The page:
President of Ukraine Volodymyr Zelensky addresses participants at the Shangri-La Dialogue Summit in Singapore via a video link on June 11, 2022.
Roslan Rahman | AFP | Getty Images
Ukraine’s President Volodymyr Zelensky warned the world would face a “serious food crisis” as Russia’s war on his country continues, as he virtually addressed Shangri-La talks in Singapore on Saturday.
Zelensky told delegates that his country was unable to export enough food because of Russia’s blockade on Black Sea ports, which was preventing exports from being sent to other countries.
Addressing 575 delegates from 40 countries at Asia’s top defense summit, he said, “The world will face a serious and serious food crisis and famine.”
Ukraine, along with Russia, is one of the largest producers and exporters of wheat and other essential foods such as other grains and oils.
“Meal [crisis] Touches Asia, Europe and Africa. Russia has closed the Black Sea. Prices are rising. Russia is violating international law,” Zelensky said in a question-and-answer session after his speech.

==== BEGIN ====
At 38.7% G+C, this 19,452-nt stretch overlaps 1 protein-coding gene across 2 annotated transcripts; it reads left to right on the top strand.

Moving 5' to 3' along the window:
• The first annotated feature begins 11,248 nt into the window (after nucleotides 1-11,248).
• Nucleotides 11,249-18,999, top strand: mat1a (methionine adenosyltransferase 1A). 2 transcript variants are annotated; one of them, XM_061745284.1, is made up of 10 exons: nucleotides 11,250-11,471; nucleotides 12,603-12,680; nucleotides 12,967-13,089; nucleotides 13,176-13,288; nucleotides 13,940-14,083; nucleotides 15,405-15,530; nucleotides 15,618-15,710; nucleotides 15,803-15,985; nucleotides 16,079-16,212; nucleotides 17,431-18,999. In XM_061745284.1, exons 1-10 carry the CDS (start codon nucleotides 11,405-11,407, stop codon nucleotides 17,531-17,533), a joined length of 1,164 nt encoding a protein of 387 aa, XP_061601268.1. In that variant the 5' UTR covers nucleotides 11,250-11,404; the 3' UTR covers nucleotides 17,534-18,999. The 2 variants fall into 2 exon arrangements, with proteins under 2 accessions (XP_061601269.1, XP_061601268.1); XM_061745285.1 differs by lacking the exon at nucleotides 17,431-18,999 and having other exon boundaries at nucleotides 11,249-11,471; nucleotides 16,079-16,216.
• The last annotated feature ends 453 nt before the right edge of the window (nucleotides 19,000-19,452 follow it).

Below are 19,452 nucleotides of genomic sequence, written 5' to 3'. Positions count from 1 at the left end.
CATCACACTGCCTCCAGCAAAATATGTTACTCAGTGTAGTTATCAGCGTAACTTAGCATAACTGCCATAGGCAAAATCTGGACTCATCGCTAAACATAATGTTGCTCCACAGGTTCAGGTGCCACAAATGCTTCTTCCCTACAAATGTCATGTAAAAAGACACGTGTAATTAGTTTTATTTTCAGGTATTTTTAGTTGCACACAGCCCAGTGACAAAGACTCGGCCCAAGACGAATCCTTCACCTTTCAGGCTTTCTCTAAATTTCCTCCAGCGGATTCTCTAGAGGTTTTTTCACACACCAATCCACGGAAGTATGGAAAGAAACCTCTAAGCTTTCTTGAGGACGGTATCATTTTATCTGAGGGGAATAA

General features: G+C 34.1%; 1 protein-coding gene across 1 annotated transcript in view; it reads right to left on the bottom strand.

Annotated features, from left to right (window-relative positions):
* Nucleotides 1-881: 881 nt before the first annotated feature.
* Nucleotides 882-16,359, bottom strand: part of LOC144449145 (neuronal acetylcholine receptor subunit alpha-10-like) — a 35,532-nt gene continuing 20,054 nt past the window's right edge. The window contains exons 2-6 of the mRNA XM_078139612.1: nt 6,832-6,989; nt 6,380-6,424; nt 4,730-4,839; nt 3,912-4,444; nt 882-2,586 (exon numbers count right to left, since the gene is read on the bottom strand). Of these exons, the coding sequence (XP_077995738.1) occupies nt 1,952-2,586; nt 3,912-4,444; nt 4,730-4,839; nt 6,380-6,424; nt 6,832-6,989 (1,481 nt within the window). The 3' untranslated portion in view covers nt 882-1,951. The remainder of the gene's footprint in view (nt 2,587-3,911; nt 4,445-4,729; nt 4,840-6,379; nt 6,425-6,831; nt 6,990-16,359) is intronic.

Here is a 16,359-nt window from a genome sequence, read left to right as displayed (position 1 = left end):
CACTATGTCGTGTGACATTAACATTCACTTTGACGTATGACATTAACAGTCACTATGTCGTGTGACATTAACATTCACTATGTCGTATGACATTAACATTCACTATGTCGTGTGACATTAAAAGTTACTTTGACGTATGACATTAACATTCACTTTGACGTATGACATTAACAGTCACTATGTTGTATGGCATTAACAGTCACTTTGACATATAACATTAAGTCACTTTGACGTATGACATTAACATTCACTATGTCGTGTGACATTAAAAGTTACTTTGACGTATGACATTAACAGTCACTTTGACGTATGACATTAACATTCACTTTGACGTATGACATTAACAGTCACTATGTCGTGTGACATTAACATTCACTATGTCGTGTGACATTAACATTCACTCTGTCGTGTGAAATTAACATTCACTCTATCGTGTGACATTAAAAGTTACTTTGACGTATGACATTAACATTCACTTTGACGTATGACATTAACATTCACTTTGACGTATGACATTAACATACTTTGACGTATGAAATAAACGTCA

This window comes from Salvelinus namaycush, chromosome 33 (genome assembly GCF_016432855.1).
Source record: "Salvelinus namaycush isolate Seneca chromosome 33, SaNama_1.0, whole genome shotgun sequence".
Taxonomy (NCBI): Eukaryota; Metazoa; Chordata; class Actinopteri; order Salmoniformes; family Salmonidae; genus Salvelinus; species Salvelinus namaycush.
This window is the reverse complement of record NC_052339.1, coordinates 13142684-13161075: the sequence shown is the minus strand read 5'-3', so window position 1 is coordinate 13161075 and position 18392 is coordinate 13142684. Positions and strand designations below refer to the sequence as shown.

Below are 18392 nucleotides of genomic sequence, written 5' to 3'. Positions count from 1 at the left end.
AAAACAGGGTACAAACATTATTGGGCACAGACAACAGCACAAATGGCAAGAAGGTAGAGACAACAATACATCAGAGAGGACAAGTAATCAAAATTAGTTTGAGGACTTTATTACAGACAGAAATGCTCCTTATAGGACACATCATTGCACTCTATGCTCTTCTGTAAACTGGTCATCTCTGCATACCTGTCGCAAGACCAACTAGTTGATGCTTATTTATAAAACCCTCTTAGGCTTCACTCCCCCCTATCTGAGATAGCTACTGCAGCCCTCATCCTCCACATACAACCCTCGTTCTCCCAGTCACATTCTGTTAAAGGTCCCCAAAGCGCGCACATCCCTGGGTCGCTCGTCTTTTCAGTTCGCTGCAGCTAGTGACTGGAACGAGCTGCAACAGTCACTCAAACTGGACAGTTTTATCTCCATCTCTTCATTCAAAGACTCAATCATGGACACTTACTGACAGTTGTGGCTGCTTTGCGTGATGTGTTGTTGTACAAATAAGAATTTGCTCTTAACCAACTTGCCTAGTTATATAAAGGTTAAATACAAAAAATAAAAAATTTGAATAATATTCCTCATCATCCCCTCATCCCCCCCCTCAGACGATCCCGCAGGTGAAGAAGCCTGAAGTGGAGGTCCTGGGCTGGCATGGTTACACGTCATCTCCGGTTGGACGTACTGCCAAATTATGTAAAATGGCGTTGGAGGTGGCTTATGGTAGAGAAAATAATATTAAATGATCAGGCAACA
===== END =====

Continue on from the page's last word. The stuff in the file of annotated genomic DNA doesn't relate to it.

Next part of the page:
Zelensky said Russia’s war on Ukraine is a threat to the international law and order – beyond its impact on his country.
Zelensky said that Russia has launched a “disruptive campaign” and alleged that its war on Ukraine “is clearly something about NATO … about the West’s intention to advance into Europe anyway.” ” ,
“But really Russia’s war against Ukraine is not just about Europe, it’s about things that matter globally,” he said,
Zelensky said, the Russian leadership wants to “abandon” all the historical achievements of mankind, in particular the system of international law, calling on countries to block the sea and “break Russia’s capacity” for freedom of navigation. Is. does.
Invoking the words of Singapore’s founder Lee Kuan Yew, he said, “If there were no international law, and the big fish would eat the small fish and the small fish would eat the shrimp, we would not exist.”
Addressing the audience from an undisclosed location in Kyiv, Zelensky said that Ukraine would “certainly win” the war that Russia had started, in an sometimes passionate 20-minute address, which was met with long applause by its representatives. met with. responded to. The three-day security talks are being held for the first time after a gap of two years due to the pandemic.